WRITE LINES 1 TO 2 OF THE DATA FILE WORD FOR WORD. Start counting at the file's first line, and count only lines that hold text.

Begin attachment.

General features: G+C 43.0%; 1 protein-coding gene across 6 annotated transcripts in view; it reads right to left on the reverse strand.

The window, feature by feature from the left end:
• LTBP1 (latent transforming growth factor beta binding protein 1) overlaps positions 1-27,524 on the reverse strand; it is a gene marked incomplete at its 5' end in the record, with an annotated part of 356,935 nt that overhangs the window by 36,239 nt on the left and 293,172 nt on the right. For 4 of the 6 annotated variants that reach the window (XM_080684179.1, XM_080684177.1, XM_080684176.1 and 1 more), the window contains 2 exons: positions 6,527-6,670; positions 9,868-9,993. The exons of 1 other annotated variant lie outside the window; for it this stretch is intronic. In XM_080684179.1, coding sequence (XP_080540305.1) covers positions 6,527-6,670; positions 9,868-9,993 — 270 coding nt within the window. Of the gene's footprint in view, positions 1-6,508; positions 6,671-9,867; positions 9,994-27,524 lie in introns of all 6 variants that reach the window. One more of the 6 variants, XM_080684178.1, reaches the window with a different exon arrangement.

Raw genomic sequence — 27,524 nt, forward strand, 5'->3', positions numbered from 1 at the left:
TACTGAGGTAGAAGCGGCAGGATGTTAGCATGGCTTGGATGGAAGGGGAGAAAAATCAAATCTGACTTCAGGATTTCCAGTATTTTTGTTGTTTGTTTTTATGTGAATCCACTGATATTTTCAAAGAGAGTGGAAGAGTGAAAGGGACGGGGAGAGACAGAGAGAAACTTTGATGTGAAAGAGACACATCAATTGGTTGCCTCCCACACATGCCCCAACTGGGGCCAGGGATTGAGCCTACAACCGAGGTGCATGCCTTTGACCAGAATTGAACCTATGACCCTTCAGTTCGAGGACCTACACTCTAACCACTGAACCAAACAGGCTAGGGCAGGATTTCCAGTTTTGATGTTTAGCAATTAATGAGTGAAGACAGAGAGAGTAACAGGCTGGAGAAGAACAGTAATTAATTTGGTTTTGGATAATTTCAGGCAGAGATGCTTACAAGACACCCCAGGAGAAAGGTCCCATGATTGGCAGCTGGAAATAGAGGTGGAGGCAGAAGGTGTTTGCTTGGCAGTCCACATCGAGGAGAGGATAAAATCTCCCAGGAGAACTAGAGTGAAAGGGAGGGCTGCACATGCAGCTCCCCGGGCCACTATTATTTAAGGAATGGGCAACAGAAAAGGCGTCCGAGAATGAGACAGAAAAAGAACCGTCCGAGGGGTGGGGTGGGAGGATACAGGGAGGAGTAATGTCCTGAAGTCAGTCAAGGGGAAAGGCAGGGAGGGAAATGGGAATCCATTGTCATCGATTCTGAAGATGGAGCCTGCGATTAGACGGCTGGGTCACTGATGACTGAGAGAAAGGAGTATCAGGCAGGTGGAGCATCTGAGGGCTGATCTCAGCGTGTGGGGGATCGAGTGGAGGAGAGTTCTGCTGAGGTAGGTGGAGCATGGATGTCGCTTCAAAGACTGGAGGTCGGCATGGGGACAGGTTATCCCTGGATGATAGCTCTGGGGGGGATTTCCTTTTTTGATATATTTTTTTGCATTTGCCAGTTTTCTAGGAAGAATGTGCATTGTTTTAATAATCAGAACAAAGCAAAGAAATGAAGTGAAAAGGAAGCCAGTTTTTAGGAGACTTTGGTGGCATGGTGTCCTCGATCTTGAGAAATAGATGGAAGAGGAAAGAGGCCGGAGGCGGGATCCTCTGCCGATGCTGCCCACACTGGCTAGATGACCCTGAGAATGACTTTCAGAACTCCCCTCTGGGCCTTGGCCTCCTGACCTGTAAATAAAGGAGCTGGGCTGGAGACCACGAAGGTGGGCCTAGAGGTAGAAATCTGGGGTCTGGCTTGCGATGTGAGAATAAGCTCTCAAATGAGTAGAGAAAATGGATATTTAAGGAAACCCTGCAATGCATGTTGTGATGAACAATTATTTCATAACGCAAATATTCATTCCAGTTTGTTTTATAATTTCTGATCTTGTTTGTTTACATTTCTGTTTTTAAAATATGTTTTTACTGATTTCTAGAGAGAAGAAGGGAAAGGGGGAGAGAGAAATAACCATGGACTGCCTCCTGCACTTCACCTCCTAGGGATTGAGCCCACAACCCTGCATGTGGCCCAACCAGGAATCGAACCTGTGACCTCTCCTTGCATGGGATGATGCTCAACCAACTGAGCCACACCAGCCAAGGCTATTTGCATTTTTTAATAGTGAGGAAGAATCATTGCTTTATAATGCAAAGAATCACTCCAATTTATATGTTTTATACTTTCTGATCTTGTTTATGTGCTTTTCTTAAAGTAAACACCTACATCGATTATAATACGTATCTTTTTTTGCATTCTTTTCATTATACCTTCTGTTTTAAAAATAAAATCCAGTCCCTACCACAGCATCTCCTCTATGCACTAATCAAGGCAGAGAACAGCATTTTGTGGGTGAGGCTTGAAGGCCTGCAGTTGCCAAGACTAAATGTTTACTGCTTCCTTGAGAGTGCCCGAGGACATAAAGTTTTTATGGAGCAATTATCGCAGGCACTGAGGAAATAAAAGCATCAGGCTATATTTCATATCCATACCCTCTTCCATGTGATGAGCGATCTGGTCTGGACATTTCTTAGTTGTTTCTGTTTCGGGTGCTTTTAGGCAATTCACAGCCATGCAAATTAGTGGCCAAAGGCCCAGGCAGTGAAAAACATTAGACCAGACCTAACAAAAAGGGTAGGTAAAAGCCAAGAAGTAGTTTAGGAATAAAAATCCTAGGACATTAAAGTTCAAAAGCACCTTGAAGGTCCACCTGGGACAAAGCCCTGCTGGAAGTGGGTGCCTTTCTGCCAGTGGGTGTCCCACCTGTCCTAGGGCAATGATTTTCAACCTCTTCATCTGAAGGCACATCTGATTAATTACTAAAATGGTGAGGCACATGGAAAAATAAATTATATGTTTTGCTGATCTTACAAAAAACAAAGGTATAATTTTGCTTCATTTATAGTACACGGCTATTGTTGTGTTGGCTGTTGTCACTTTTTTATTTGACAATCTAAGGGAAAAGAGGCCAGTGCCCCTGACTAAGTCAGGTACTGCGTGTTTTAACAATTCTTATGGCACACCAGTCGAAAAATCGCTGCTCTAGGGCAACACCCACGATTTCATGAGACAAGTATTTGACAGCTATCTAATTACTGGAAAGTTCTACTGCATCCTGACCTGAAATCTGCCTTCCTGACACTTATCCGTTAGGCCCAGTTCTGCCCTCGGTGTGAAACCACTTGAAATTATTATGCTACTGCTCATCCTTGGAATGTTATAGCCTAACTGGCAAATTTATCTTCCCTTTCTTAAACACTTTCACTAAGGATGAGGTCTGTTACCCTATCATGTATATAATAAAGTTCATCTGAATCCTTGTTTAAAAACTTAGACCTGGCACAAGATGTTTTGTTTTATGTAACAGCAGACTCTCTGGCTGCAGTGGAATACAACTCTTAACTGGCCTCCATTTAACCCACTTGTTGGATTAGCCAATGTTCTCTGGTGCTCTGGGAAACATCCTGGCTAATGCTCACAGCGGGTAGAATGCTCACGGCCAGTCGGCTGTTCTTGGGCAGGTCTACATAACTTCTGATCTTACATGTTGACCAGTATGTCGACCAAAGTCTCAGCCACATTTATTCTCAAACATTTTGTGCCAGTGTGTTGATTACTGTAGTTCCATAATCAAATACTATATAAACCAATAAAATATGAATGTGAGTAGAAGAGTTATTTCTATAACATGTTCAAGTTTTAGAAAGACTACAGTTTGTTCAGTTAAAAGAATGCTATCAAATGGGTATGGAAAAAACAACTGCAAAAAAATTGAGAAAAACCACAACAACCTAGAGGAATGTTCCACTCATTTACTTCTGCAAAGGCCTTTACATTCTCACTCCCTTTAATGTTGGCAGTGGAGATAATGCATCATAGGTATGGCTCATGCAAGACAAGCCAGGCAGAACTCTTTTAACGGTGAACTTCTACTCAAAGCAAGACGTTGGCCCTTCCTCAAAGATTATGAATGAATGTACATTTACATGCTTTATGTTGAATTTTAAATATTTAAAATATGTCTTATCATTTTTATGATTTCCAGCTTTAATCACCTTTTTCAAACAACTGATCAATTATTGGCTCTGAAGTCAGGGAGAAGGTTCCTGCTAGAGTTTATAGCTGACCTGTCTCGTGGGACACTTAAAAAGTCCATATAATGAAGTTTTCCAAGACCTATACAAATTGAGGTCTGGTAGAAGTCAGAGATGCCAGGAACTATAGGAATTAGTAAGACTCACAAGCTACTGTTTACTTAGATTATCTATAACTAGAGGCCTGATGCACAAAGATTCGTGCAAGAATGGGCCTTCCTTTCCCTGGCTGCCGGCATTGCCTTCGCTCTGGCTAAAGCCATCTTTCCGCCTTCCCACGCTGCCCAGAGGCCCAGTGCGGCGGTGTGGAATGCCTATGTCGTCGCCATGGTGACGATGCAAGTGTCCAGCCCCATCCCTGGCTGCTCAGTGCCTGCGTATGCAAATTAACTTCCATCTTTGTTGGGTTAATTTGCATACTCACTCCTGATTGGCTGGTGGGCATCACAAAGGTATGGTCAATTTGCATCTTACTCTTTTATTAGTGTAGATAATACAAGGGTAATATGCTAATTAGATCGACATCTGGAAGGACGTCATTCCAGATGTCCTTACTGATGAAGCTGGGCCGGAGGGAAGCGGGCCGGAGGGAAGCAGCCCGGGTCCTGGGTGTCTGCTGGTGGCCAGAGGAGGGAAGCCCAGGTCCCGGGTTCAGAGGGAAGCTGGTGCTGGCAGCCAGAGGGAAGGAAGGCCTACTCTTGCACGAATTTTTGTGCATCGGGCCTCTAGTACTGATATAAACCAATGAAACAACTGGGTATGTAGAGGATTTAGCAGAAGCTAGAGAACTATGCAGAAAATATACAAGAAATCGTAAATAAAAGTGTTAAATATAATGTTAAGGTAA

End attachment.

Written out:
General features: G+C 43.0%; 1 protein-coding gene across 6 annotated transcripts in view; it reads right to left on the reverse strand.

The window, feature by feature from the left end: